I’ll begin my first guest email for CITC with a confession of theo-biblical geekery: I love the book of Exodus. I love it so much that I almost went for a PhD in Hebrew Bible instead of Pastoral Theology so I could stay in that story. Maybe it’s because when I write in Hebrew I don’t ink up my left hand, but I’m more inclined to think it’s the crazy characters, over-the-top miracles, and human-divine drama unfolding inthe tale that keep this story at the top of my list. It’s also probable that this story is so human, in spite of the weird dramatic stuff happening everywhere, I can’t help but relate.The point being…this Sunday’s conversation will probably involve some good ole’ Bible study, folks. My apologies for email length: If you’re wanting some more background on thediscussion for Sunday, read on.
Lucky for me, the lectionary text this week is Exodus 33:12-23. Setting: the people of Israel just seriously upset YHWH by getting nervous and using the fancy-schmancy gold jewelry they took from the Egyptians to make a calf when Moses and YHWH were out of sight too long. In spite of familiar media portrayal, this wasn’t so much a “false” god to worship instead of YHWH, but rather, an image of the Sacred One who felt really far away to the people – it was an attempt at assurance and security. Upon discovery, Moses convinces YHWH to not, ahem, obliterate the people, and as this tumultuous Sacred One does frequently in Exodus, God changes God’s mind. YHWH also decides that the people have got to get moving: it’s time for them to move along as a people of God’s promise and establish themselves inanother land (For now, push pause on the troublesome bit that other people were already living in that land and the ways this story’s been appropriated by various colonizers throughout history. That’s for another Sunday.). The hard part for the people is God’s insistence that they go without thevisible presence of YHWH – YHWH is fairly certain in this passage that staying among this “stiff-necked people” will invite…a smiting, shall we say. This is where our passage picks up: Moses is bargaining with YHWH.
Moses insists that YHWH remember who started all of this: God came to Moses, and God brought the people out of Egypt. YHWH eases up ever so slightly, saying, “Okay, my Presence will go with you, Moses, because this has been a hard deal for you and our relationship is pretty good. But no one else can know – now relax and get moving.” Moses pushes back: “If your Presence doesn’t go with the all of us, then don’t send us at all – your Presence alone is what makes us who we are.” And then it feels like a palpable pause overtakes the text, as if Moses and YHWH are staring at each other to try figuring this thing out. YHWH relaxes, and says (v. 17): “As you have asked, I will do.”
But the story actually gets better: Moses is on a roll, so he asks to see God’s face.
This seems like a good place to pause and remember that these stories are not meant to be taken literally, but are formative identity stories told again and again to create conversation and dialogue. Rev. Brett Younger said it this way: “The narrator doesn’t hesitate to talk inanthropomorphisms, to give God human characteristics. It is impossible to interpret this story in a literal way. We have to recognize that the writer recognizes that any description of God is inadequate. This is not a story about a God with a physical hand large enough to cover the mouth of a cave. TheHoly One is beyond our understanding, beyond our imagination.” The text is laid out is this beautiful anthropomorphic language, with the intimate friendship of God and Moses taking center stage.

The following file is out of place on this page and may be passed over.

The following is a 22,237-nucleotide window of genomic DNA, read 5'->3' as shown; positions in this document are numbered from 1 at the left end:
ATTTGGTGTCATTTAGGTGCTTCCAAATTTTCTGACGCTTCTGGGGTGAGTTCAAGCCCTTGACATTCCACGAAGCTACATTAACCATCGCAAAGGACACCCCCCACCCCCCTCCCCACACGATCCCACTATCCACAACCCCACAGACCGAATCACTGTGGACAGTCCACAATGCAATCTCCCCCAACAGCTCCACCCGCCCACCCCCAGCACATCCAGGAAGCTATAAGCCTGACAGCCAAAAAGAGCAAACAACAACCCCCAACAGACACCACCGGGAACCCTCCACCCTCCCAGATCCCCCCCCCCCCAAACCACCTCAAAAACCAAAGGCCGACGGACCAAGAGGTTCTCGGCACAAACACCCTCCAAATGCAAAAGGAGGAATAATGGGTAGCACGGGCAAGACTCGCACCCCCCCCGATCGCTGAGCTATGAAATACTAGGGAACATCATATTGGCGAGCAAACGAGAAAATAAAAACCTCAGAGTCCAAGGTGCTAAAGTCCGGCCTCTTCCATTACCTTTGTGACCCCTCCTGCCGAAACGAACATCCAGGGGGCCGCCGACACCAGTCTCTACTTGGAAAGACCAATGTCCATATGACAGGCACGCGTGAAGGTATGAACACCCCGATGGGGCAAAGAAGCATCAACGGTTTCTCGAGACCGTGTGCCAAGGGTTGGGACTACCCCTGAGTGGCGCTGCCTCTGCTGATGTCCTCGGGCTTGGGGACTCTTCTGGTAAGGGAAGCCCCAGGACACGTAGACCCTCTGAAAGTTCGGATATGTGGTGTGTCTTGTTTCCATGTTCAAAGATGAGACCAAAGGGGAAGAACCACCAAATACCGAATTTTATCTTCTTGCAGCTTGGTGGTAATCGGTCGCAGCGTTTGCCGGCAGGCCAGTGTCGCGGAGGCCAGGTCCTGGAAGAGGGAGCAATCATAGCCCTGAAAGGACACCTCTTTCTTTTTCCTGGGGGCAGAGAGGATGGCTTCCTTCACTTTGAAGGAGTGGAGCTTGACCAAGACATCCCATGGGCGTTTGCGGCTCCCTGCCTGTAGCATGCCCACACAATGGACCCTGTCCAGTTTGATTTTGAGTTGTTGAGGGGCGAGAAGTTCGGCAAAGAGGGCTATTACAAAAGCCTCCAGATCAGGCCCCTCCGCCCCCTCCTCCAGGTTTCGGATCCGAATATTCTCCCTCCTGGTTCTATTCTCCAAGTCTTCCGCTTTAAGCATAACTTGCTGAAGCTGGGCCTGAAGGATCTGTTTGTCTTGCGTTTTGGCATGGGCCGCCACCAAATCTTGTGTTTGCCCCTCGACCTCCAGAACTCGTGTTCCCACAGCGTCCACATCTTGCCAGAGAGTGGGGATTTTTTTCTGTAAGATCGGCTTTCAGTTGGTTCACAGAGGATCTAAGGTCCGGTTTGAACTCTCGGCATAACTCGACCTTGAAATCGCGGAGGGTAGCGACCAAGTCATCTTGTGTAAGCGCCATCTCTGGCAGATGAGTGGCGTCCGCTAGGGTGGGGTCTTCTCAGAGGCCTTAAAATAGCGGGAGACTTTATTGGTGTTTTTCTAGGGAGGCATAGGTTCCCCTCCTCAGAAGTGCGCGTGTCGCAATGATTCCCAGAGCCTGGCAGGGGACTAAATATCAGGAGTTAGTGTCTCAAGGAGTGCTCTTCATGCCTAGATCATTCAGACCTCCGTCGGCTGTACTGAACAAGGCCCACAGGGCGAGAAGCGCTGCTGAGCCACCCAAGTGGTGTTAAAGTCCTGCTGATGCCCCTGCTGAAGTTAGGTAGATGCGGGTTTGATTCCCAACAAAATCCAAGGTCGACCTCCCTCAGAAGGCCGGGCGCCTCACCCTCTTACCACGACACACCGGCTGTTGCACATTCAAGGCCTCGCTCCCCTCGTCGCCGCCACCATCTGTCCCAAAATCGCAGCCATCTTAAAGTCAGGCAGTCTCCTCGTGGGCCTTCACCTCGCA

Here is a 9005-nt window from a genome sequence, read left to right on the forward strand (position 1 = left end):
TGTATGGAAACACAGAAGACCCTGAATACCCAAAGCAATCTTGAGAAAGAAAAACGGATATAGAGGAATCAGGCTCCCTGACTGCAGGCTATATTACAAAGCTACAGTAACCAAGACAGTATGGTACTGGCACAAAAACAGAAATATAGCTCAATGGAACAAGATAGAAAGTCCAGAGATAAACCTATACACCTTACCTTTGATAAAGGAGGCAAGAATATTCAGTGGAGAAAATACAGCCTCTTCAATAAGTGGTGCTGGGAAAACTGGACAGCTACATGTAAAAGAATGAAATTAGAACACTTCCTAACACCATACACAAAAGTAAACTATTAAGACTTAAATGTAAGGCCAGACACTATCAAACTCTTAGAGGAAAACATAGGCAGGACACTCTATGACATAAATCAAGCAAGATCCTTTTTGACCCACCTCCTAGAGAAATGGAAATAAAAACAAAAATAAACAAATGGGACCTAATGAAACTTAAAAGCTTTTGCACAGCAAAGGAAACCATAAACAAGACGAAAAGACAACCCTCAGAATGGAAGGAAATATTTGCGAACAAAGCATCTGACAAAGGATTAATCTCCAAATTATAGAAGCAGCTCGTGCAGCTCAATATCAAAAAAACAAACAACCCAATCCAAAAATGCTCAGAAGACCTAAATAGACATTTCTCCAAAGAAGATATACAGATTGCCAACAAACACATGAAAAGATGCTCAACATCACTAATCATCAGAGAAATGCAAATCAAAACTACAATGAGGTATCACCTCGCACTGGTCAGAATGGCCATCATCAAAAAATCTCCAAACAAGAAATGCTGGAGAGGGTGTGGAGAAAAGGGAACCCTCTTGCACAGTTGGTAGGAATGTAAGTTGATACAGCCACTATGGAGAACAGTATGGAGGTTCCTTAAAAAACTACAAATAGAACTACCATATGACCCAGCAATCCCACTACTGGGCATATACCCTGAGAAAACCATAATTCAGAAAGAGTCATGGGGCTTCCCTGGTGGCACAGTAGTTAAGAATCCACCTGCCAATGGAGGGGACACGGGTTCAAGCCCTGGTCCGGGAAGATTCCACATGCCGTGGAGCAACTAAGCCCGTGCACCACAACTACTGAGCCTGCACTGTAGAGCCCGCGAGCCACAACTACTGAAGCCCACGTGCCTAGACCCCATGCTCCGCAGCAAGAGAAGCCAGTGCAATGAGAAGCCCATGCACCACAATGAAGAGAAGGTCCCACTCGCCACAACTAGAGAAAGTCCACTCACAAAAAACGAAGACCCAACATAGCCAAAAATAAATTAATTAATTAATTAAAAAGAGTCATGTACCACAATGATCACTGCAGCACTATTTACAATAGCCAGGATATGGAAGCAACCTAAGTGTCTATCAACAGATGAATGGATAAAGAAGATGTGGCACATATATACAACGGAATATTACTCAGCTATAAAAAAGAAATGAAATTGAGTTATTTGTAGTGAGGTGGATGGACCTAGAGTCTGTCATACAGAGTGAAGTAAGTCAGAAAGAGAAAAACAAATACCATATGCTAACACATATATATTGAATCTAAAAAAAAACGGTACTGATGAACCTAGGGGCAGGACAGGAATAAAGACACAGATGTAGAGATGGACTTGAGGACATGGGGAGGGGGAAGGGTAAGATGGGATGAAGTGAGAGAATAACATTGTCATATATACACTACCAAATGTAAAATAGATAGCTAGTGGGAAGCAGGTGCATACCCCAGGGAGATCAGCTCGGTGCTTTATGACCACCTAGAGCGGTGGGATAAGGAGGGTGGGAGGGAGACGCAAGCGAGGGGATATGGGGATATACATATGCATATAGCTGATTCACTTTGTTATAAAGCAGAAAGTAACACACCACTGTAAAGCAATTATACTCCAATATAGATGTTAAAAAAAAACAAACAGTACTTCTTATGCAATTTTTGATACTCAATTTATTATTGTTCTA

Back to exegesis: “face” in Hebrew connotes fullness of identity, of presence and character – asking to see God’s face is a plea from Moses to know with certainty the inexhaustible God. God says, “Okay, hide in this cave here for a minute and I’ll cover it up with my hand and then you can see my backside after I’ve gone by in all my blazing glory.” I read this as YHWH tenderly understanding the desire for certainty, but not quite granting the impossible request.
What a story. Dialogue, uncertainty, desire and doubt characterize how Moses and Israel relate to YHWH. I may come across all saavy and postmodern, and I really do lovethe complexity and humility that come with constantly “not knowing.” But – I so relate to the desire for certainty, for proof, to actually know for once that I’m on the right track instead of just catching occasional glimpses of an existential thumbs up. It’s a hard thing, knowing deep down that what’s so real about this human journey of faith seems to be theelusiveness of the Holy more than it’s certainty. And yet: there is such integrity in starting here, and there are glimmers of a deeply grounded hope. Maybe the Sacred is present always,in ways so ordinary it is difficult to see. We can’t pin down theHoly, or force God to show God’s face, but I would venture to say that each of us has experienced moments that took our breath with their holiness – in the rain that finally came this week, in the faces of the people we love, in the view from a shoreline or forest or mountain or field. Perhaps being willing to struggle with the tension hanging between our desire to know the Truth with Certainty, and to experience of daily truths about who we are and who we are called to be isthe crux of this journey of faith. I’d love to have you there Sunday to hear your thoughts.
(Genny is pursuing ordination in the CitC community and taking a leading role in worship once a quarter or so).
CITC Garage Sale Fundraiser, Saturday November 5th
Sara Kitto is coordinating a CITC fundraiser, garage sale style. Get rid of stuff or help plan and organize, then come and have a good time! Contact Sara at firstname.lastname@example.org see how you can help.